Sublingual Abscesses:The sublingual space lies between the oral mucosa and the mylohyoid muscle and can become infected from the mandibular premolar and first molar teeth. I&D should be escalated to specialty care as abscesses in this space are at high risk for rapid spread and airway compromise.
The submandibular space lies between the mylohyoid muscle and anterior layer of the deep cervical fascia, just deep to platysma muscle. It includes the lingual and inferior surfaces of the mandible below the mylohyoid muscle attachment. I&D should be escalated to specialty care as abscesses in this space are at high risk for rapid spread and airway compromise.
Potential risks for incision and drainage (I&D) should be discussed with the patient and informed consent obtained. These risks include but may not be limited to pain, bleeding, swelling, scarring, damage to adjacent anatomic structures, nerve damage, and the need for additional procedures.
- Examine the oral cavity for any foreign material.
- Suction out any blood, saliva, and purulence.
- Irrigate the oral cavity with copious normal saline.
- Administer local anesthesia should be administered via a regional block and/or into the mucosa adjacent to the site of infection. Be careful not to pass the needle from infected to uninfected tissue to avoid the unintended inoculation of offending bacteria. Additional anesthesia may be required in the setting of infection. If the initial level of anesthesia is suboptimal, partially drain the abscess and irrigate to remove some of the pus. This can improve the acidic pH of the infection, allowing for additional local anesthetic to be more effective.
- Palpate the abscess to determine where the incision would obtain maximum drainage.
Make a 1- to 2-cm incision perpendicular to the underlying bone at the height of fluctuance, while avoiding any major anatomical structures.
- Maxillary vestibular abscesses: Placing the incision in a dependent (inferior) position prevents incomplete drainage. Upon evacuation of pus, a syringe can be used to collect cultures to be sent for sensitivity analysis. Submucosal spreading to break open any loculations with a curved hemostat should be performed. Finally, irrigate the surgical site copiously.
Patients should be prescribed chlorhexidine 15 mL swish and spit, twice daily for 1 week.
Mixed aerobic and anaerobic bacteria cause most odontogenic infections. Antibiotics are an adjunct but not a replacement for incision and drainage in odontogenic abscess management. Antibiotics are particularly important for immunocompromised patients.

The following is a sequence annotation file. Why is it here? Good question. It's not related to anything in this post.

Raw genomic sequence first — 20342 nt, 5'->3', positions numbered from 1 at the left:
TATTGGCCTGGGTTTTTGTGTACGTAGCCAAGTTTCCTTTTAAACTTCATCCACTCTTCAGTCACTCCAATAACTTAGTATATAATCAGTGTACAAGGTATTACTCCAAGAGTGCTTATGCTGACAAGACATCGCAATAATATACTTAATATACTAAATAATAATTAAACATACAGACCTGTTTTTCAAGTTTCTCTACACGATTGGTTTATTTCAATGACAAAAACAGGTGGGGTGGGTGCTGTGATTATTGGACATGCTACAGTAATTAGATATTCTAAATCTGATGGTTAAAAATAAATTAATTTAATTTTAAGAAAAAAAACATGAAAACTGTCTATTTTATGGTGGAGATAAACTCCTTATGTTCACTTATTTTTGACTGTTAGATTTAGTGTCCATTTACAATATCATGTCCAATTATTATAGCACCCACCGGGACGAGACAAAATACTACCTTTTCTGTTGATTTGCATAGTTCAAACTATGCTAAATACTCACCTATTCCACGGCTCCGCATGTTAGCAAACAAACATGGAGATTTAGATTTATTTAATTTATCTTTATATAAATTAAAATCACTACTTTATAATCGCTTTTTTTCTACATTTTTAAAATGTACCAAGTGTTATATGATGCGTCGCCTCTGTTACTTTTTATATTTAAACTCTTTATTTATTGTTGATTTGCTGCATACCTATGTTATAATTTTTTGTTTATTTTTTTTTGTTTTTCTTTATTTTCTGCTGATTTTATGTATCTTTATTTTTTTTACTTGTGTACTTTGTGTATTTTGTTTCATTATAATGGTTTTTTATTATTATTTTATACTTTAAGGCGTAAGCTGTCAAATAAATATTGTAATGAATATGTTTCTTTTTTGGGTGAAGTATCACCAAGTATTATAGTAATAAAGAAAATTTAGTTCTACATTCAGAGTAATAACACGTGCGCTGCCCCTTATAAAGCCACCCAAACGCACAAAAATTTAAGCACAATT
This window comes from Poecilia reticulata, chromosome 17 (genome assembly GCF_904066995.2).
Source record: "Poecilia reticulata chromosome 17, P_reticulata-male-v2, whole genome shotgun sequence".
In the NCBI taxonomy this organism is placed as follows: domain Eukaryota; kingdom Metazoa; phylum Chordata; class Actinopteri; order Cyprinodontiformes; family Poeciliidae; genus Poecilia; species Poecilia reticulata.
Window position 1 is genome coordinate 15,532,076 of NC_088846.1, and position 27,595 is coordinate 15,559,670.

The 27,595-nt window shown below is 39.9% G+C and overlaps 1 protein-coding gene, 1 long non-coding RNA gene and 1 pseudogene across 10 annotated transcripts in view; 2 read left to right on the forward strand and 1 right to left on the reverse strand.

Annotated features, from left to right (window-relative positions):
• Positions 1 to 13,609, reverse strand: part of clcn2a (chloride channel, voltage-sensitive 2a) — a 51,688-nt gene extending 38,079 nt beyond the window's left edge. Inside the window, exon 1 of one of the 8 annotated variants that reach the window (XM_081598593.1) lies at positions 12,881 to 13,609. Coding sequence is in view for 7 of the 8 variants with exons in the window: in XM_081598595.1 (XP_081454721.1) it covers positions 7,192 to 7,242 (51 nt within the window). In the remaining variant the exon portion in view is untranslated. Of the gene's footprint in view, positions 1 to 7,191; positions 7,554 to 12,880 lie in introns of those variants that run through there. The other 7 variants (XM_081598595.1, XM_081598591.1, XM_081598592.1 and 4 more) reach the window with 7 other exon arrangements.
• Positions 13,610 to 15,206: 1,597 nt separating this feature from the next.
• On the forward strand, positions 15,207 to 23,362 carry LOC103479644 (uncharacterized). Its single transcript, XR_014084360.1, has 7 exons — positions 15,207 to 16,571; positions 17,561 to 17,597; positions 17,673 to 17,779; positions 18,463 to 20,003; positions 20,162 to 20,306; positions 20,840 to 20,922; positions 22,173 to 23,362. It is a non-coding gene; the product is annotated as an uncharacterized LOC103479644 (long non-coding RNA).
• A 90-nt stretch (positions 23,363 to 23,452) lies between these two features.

- Oral amoxicillin 500 mg TID for 3-7 days
- Alternative: Oral penicillin V potassium 500 mg QID for 3-7 days
- If first-line treatment fails: Either broaden the antibiotic therapy by adding oral metronidazole 500 mg TID for 7 days, or discontinue first-line treatment and prescribe oral amoxicillin 500 mg and clavulanate 125 mg (Augmentin) TID for 7 days.
What if the patient has a penicillin allergy?
- Inquire whether the patient has a history of anaphylaxis, angioedema, or hives with penicillin, ampicillin, or amoxicillin.
- If the patient does not have any history of these severe allergic reactions, prescribe oral cephalexin 500 mg QID for 3-7 days.
- If the patient does have such an allergic history, then prescribe oral azithromycin with a loading dose of 500 mg for one day, followed by 250 mg for an additional 4 days. An alternative to this would be oral clindamycin 300 mg QID for 3-7 days. If first-line treatment fails, then broaden antibiotic therapy to by adding oral metronidazole 500 mg TID for 7 days.
Postoperative pain can be managed with ibuprofen and/or acetaminophen. Peak swelling and inflammation is expected roughly 48 hours post-procedurally.
The patient must be instructed to follow up with an outpatient dentist as soon as possible to address the underlying cause of the infection. A root canal treatment or extraction of the offending tooth will likely be necessary to achieve source control of the infection. Failing this, the patient is likely to return to the ED with a recurring infection. Reasons for return to the hospital may include but are not limited to inadequate drainage with residual undrained loculations, spread of infection to deeper fascial planes, inappropriate antibiotic choice or dosage, or issues related to patient compliance.
- Hupp J, Ellis E, Tucker M. Contemporary Oral and Maxillofacial Surgery. Elsevier; 2019.
- Christensen BJ, Park EP, Suau S, Beran D, King BJ. Evidence-Based Clinical Criteria for Computed Tomography Imaging in Odontogenic Infections. J Oral Maxillofac Surg. 2019;77(2):299-306. PMID: 30347202
- Berman L, Blanco L, Cohen S. A Clinical Guide to Dental Traumatology. Mosby; 2006.
- Kademani D. Atlas of Oral and Maxillofacial Surgery. Saunders; 2015.
The purpose of the SmilER series on dental trauma and infection management is to teach fundamental principles, pearls, and pitfalls in the care for dental patients in the emergency department. As many as 1.5% of ED visits are dental-related¹ and many emergency physicians have expressed the need for more comprehensive training in the oral cavity. This series was created as an introductory guide on the management of patients who report to the ED with dental-related conditions.
All information has been expert peer-reviewed by an oral and maxillofacial surgeon.
Richard Ngo, DMD
Oral and Maxillofacial Surgery Resident
Massachusetts General Hospital